While working out the spiccato technique, Booker took a job playing with the National Symphony Orchestra in Washington, D.C., for the 1969–70 season. In 1970, Ormandy hired him back for a full-time position, but on a conditional basis while he made sure the spiccato technique was solid. The Orchestra also hired Philadelphia violist Renard Edwards, an African-American musician, as its first permanent African-American player. Undeterred, Booker continued to work. Never one to take the easy way out and since he valued the technical training and approaches he learned from Broadus Erle, he worked to develop the flexibility to use both approaches. He was able to give Ormandy the bowing technique he wanted while also being able to use the other method when he felt it served the music best. Ormandy was pleased and Booker received his permanent contract for the 1971–72 season. His diligence has paid off, because the refining techniques he learned under Broadus Erle contributed to his ability to play the violin without causing debilitating physical conditions for over 68 years.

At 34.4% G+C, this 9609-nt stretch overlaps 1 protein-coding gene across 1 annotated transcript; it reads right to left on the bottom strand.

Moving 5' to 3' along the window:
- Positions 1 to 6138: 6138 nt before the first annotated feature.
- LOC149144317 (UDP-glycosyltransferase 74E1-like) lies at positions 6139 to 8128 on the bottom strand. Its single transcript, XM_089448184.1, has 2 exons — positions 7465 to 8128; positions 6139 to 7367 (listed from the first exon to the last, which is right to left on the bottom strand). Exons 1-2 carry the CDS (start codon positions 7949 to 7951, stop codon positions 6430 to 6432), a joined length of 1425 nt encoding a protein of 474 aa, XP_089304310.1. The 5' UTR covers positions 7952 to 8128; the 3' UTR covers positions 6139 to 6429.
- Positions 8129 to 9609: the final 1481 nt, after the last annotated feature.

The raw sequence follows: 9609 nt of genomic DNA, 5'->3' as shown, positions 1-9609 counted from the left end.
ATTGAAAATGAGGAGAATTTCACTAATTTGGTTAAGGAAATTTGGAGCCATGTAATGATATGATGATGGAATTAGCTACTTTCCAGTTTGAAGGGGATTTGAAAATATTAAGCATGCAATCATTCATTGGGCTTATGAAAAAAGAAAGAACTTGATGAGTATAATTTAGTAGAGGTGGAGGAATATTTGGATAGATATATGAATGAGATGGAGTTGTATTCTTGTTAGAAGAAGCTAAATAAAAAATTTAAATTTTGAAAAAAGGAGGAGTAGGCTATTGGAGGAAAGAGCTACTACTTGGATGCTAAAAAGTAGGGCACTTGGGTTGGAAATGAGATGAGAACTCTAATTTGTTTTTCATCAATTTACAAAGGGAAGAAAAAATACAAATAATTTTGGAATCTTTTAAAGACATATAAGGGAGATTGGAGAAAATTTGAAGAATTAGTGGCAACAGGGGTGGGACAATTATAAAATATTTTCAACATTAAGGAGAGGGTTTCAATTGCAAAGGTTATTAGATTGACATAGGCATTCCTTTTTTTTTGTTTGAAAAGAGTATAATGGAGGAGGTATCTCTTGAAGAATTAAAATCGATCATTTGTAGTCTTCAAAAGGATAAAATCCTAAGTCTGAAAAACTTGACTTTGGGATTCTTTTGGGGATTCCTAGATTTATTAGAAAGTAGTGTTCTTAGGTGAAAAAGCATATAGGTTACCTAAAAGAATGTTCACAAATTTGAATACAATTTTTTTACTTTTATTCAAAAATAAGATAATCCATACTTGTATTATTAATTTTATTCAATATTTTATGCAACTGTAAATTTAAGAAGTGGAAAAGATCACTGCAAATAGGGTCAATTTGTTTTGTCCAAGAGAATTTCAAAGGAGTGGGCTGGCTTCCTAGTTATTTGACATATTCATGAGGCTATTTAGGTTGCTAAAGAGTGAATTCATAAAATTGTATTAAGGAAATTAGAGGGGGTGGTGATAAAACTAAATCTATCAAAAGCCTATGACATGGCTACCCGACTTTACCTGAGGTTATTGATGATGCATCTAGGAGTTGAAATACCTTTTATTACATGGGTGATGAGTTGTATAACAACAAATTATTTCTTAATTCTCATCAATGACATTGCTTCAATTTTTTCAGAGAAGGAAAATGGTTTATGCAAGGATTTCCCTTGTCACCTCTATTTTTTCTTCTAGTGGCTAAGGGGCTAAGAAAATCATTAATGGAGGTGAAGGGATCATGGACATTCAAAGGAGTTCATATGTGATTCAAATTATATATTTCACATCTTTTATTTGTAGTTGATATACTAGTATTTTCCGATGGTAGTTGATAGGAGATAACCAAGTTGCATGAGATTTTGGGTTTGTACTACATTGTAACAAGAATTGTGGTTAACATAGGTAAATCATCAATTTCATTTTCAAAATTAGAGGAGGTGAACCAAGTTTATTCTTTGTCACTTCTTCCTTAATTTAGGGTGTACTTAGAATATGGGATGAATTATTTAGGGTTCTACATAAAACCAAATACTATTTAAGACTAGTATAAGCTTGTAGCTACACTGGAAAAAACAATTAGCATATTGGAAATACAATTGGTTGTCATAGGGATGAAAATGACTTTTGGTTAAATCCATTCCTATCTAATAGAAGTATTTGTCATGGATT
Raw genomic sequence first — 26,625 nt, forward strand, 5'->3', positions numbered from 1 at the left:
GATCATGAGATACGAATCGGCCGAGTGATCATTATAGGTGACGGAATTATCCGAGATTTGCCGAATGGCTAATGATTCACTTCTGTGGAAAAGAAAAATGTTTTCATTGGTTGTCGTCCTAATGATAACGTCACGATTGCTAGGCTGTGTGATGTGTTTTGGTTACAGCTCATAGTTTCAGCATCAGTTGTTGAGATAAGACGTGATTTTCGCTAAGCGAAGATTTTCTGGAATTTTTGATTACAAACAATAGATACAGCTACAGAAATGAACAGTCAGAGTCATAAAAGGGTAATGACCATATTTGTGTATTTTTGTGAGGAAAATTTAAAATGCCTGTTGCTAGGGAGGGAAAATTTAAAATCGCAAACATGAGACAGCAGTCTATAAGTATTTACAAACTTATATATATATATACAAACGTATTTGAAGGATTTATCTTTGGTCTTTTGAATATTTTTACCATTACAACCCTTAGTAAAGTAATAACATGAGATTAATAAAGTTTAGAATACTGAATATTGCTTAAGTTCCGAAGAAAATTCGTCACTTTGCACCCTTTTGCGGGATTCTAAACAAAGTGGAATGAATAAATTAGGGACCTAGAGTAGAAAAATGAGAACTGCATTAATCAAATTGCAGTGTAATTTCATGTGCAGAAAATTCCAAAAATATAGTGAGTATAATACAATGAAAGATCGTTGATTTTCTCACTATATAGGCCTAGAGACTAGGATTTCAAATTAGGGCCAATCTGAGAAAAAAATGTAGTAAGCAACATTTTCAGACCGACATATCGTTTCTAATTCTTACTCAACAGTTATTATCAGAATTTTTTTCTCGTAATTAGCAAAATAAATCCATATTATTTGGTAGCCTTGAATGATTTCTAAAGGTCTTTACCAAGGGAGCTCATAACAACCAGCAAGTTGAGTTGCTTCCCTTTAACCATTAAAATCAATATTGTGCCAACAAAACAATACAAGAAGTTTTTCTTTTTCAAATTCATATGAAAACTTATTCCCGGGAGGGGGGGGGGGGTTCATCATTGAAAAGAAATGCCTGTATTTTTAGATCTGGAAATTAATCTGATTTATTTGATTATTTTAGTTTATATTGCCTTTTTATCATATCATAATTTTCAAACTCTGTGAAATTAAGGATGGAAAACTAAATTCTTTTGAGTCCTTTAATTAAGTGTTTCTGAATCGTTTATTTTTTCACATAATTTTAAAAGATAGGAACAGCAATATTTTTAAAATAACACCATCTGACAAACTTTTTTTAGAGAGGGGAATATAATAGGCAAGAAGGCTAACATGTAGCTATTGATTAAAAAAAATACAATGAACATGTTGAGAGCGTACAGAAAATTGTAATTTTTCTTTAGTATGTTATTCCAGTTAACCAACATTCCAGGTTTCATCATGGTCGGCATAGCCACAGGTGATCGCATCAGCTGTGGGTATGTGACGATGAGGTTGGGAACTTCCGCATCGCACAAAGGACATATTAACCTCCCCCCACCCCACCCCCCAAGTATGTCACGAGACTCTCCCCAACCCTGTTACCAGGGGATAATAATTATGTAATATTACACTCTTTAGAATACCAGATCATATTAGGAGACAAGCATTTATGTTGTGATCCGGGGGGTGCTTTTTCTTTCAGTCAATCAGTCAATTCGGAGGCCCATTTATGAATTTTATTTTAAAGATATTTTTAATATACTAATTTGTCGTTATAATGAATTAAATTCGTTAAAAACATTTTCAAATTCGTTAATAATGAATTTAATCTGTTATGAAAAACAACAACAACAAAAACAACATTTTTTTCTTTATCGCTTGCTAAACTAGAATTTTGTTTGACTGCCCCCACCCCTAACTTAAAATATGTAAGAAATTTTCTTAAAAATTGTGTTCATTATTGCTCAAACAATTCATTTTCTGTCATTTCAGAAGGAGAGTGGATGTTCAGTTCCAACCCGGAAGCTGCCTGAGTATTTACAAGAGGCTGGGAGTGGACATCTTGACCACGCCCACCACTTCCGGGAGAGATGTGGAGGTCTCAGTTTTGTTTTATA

Booker and I have been married for over 50 years now, and we have two children and two grandchildren. His long tenure with The Philadelphia Orchestra has given him the opportunity to be a part of creating and preserving the ensemble’s overwhelmingly lush and beautiful sound. He will always remember the glorious concerts and the unbelievable travel experiences, such as the historic trip to China in 1973, the first American orchestra to visit the country. As he moves into retirement, he has no intention of retiring from the violin. It is an integral part of his life. Although he loves the orchestral repertoire and cherishes the 50 years of wonderful music making with The Philadelphia Orchestra, Booker is looking forward to having more time to play the solo and chamber music he enjoys so much.